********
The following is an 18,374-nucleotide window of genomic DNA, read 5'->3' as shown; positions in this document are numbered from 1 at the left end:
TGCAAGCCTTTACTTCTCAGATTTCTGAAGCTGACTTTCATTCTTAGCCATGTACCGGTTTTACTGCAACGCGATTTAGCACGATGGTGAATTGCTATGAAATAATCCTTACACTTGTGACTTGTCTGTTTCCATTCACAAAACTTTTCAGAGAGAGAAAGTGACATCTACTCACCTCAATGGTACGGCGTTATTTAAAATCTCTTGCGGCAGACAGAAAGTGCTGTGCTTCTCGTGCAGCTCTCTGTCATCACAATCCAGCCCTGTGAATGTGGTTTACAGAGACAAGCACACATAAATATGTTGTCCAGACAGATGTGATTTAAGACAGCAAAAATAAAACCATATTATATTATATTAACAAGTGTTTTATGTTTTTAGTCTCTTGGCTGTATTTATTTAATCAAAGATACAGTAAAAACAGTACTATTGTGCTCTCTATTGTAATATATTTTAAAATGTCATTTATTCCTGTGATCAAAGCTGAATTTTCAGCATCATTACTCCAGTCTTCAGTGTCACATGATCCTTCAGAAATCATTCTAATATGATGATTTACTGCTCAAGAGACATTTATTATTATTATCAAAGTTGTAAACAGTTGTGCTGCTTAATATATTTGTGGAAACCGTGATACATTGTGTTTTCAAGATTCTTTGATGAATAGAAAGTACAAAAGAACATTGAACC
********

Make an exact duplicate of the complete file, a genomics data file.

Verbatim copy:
The following is an 18,374-nucleotide window of genomic DNA, read 5'->3' as shown; positions in this document are numbered from 1 at the left end:
TGCAAGCCTTTACTTCTCAGATTTCTGAAGCTGACTTTCATTCTTAGCCATGTACCGGTTTTACTGCAACGCGATTTAGCACGATGGTGAATTGCTATGAAATAATCCTTACACTTGTGACTTGTCTGTTTCCATTCACAAAACTTTTCAGAGAGAGAAAGTGACATCTACTCACCTCAATGGTACGGCGTTATTTAAAATCTCTTGCGGCAGACAGAAAGTGCTGTGCTTCTCGTGCAGCTCTCTGTCATCACAATCCAGCCCTGTGAATGTGGTTTACAGAGACAAGCACACATAAATATGTTGTCCAGACAGATGTGATTTAAGACAGCAAAAATAAAACCATATTATATTATATTAACAAGTGTTTTATGTTTTTAGTCTCTTGGCTGTATTTATTTAATCAAAGATACAGTAAAAACAGTACTATTGTGCTCTCTATTGTAATATATTTTAAAATGTCATTTATTCCTGTGATCAAAGCTGAATTTTCAGCATCATTACTCCAGTCTTCAGTGTCACATGATCCTTCAGAAATCATTCTAATATGATGATTTACTGCTCAAGAGACATTTATTATTATTATCAAAGTTGTAAACAGTTGTGCTGCTTAATATATTTGTGGAAACCGTGATACATTGTGTTTTCAAGATTCTTTGATGAATAGAAAGTACAAAAGAACATTGAACC